Cold climates present a specific kind of challenge to a home's roof. During the cold months when snow and freezing rain fall, a thawing-freezing process can create ice dams. Ice dams happen when liquid water flows across the roof to a point where the temperature drops sufficiently to freeze and create ice. Once the process starts, ice can rapidly build up in one spot and begin to "dam" or hold back liquid water from flowing off the roof. Ice dams can occur in roof valleys and around penetrations, but are especially common at the eaves where the roof is less likely to be insulated, resulting in a roof deck that is relatively colder. For a visual description of ice dams, see the Training Tab.
The main concern with ice dams is that as the water starts to collect and freeze behind the barrier, it can force its way under the shingles, underlayment, and even the flashing. Once the water starts to flow up the roof instead of down the roof, the chance for a leak can be significant. The more water held behind the ice dam, the greater the chance that a leak can occur. Water that seeps into the house through the roof can quickly ruin insulation, create conditions for mold growth and pest invasion, and ultimately cause structural rot. Over time, even the smallest leak in a roof can result in a significant amount of water damage. If water finds an easy path into the home, it can pool and flow from the roof all the way to the foundation.
The following is part of a whole-house effort (which includes attic air sealing) to ensure that water does not find access to the home from the roof eaves:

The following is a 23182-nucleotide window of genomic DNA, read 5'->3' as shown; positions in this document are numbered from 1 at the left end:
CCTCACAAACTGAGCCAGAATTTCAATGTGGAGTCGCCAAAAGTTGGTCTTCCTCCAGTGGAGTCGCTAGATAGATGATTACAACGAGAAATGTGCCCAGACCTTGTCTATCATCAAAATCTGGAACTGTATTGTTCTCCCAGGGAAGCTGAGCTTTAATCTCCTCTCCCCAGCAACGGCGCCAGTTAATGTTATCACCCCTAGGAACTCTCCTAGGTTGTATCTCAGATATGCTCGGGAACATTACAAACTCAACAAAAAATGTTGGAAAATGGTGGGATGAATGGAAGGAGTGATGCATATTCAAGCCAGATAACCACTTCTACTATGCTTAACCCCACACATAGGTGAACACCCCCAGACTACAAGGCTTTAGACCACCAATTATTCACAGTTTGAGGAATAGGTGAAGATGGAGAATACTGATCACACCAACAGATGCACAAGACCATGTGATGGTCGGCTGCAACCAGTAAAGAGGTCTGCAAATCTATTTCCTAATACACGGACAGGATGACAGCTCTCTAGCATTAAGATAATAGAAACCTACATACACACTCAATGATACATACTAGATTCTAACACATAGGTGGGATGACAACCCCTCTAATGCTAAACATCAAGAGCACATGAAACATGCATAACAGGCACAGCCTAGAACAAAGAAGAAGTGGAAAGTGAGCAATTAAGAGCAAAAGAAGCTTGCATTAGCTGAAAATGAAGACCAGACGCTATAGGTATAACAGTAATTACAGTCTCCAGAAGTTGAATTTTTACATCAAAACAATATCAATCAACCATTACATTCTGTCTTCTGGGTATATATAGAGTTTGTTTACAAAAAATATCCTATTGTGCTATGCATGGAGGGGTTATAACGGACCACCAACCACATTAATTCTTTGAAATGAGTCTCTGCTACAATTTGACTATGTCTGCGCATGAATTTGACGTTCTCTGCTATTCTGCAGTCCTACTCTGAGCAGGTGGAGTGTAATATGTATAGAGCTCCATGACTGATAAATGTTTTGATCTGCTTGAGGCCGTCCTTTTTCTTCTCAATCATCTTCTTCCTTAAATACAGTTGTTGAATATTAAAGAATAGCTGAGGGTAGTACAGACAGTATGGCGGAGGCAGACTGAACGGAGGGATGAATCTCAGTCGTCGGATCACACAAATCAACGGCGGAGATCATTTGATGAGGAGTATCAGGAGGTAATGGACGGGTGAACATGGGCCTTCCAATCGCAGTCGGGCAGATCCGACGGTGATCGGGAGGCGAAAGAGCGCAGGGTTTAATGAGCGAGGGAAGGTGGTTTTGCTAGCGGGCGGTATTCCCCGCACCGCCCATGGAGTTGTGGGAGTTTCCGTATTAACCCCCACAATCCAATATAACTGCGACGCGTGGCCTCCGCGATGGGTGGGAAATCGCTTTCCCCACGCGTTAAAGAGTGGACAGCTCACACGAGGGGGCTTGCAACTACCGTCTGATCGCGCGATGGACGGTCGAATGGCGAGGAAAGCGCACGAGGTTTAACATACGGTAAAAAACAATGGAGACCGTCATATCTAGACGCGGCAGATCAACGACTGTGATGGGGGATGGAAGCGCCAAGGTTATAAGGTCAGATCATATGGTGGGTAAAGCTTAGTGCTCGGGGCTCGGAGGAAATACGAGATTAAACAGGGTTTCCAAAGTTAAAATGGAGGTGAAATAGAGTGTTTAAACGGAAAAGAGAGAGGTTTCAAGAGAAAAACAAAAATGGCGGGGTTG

- Install self-sealing bituminous membrane or the equivalent along all eaves.
- In cold climates (IECC climate zones 5 and higher), extend the self-sealing bituminous membrane from the edge of the roof line to at least 2 feet beyond the interior plane of the exterior wall.
Note: The U.S. Environmental Protection Agency (EPA) uses the phrase “or equivalent” to indicate that a variety of products can be used. In this case, products must be water impermeable and durably adhere to the roof deck. Please check with manufacturers’ material classifications and installation instructions to ensure that the material you choose will adequately protect the roof from water intrusion.
Figure 1 - Placement of the self-sealing bituminous membrane. In colder climates, the self-sealing bituminous membrane must be applied to extend up the roof deck at least 2 feet beyond the interior plane of the exterior wall. By lapping the membrane up the roof deck, the home will be better protected from water that can collect behind ice dams that build on the roof eaves.
Lapping the self-sealing bituminous membrane up the roof as you would underlayment helps ensure that any water that finds a path under the roofing material due to ice dams will not be able to easily enter the attic space. In colder climates ice dams may grow to be quite large and linger throughout the heating season. Extending the membrane up the roof deck and not just installing at the eaves is important for two reasons:
Most eave designs are not insulated and are generally much colder than the roofing above the attic. As a result, ice is far more likely to form and create an ice dam over an eave. Regardless of how wide the eave is, an ice dam can build up to sufficiently extend the entire depth of the eave.
Because the roofing deck above the attic may be relatively warmer than the eave, it will encourage the melting of snow. Ice dams are not likely to occur beyond 2 feet up the roofing deck beyond the interior plane of the exterior wall, so it is only critical to provide waterproofing coverage with the membrane up to this distance.
Installing Self-Sealing Bituminous Membranes along Eaves